In the wake of the Detroit auto show, Robert Cumberford takes the opportunity to paint a picture of the state of the United States car industry. A picture which, in view of the crisis in North America, is not comforting to say the least. Here are some of his more significant and cutting observations.

This year General Motors has been in the midst of a design-driven recovery. Chevrolet launched the Malibu, a product earmarked for the heart of the auto market as opposed to trucks and SUV’s. Chevrolet’s Volt concept car was certainly the most significant vehicle from the entire show; this is an electric vehicle fitted with an on-board generator.

The Ford Airstream hybrid plug-in was absolutely frivolous. Its shape seems to have been obtained by throwing a bomb into the 2005 Synus concept car and then ironing its surface to make it look bulbous; of its forebear it has preserved the metallic look and orange finishings.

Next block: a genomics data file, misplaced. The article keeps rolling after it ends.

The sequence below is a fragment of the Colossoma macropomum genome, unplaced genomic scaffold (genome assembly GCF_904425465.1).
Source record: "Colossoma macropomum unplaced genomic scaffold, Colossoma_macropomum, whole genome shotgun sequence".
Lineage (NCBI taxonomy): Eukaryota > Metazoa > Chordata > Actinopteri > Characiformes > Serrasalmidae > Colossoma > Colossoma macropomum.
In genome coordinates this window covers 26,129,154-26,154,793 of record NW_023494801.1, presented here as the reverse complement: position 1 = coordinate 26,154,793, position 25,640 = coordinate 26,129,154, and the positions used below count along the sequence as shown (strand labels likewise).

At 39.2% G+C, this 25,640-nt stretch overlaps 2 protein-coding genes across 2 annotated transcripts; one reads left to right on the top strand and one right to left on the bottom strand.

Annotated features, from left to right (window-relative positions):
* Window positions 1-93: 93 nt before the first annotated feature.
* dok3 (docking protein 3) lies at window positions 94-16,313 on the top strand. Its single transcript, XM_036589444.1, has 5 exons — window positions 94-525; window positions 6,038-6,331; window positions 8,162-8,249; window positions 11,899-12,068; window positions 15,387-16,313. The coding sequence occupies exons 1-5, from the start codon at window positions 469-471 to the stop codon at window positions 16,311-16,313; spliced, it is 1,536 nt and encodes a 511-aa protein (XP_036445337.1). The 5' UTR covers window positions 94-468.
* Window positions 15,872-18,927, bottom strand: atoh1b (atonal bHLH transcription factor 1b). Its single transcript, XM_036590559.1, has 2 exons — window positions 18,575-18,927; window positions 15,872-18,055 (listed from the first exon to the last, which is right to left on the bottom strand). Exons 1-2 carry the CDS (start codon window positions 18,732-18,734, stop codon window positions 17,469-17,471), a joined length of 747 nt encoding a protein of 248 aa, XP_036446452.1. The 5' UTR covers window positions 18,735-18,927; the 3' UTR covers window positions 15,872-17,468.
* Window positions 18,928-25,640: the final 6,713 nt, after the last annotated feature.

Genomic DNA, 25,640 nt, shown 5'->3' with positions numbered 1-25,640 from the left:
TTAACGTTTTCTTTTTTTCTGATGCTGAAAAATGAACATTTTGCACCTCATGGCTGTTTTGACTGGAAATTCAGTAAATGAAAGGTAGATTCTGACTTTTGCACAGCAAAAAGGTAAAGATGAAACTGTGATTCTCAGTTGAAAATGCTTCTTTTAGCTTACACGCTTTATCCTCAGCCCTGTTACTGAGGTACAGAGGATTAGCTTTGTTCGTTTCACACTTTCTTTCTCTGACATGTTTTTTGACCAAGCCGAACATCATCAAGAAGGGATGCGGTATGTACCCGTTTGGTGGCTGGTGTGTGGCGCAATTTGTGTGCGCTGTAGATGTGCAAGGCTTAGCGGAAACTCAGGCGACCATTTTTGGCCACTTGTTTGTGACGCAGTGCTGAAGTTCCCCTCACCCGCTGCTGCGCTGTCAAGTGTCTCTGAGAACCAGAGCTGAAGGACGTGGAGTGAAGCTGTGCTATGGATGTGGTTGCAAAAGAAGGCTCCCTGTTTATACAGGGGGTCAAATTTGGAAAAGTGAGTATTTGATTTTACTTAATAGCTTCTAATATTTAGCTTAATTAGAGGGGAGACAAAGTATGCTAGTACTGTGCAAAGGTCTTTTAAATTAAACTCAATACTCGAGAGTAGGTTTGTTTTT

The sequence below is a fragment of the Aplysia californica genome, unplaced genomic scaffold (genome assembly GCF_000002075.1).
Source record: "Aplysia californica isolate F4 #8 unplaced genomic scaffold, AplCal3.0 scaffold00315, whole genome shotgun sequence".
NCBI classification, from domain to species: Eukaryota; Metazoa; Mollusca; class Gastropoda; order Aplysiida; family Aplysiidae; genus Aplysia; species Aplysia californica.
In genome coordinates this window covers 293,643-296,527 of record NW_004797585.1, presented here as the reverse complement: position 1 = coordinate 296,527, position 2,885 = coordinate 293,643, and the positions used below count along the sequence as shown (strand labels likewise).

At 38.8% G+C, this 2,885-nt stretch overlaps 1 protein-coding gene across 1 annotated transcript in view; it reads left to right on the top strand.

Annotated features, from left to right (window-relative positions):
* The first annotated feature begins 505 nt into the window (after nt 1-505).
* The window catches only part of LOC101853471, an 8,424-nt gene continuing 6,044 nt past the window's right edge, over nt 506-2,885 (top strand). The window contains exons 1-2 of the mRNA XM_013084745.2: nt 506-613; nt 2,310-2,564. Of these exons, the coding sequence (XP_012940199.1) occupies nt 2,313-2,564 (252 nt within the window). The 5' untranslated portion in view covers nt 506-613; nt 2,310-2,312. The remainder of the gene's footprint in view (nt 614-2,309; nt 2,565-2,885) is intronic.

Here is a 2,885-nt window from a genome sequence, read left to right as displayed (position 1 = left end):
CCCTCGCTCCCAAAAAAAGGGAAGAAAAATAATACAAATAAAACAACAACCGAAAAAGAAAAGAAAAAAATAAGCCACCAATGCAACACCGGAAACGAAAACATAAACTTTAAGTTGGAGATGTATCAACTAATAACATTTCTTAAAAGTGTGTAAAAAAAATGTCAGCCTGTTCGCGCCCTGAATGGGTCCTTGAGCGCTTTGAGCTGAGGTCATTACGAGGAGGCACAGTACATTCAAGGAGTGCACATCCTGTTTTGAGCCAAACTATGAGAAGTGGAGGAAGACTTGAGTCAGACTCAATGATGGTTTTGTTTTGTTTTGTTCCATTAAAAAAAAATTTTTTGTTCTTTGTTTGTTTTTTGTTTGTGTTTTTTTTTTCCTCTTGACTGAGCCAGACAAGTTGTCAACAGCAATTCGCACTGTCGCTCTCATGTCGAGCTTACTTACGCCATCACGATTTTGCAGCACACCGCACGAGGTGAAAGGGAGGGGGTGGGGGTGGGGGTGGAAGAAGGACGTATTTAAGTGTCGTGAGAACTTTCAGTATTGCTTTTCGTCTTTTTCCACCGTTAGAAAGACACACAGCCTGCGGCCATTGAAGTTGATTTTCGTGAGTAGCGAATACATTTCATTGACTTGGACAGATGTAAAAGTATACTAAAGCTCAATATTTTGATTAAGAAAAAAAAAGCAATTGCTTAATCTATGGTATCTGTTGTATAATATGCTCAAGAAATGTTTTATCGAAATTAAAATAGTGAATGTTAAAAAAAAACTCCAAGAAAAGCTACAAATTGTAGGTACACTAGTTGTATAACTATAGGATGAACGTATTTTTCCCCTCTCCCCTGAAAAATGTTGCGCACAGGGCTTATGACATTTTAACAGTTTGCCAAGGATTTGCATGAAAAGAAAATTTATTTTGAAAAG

The Honda Accord Coupé is in fact a preview of the next production Accord, which is second in United States sales rankings. Not as important, however, as the Toyota FT-HS sports hybrid concept car which has a pointed front and snow-plough type blades on the two sides of the lower air intake. It has roughly the same dimensions as the Nissan 350Z and an equally big engine, and it is probably destined for the production line.

The fact that none of the Japanese prototypes appears to be influenced by European or American design trends must be regarded positively: the overwhelming financial success of the Japanese brands seems to have given the local management teams the courage to allow free rein to their designers.

The article continues in Auto & Design no. 162

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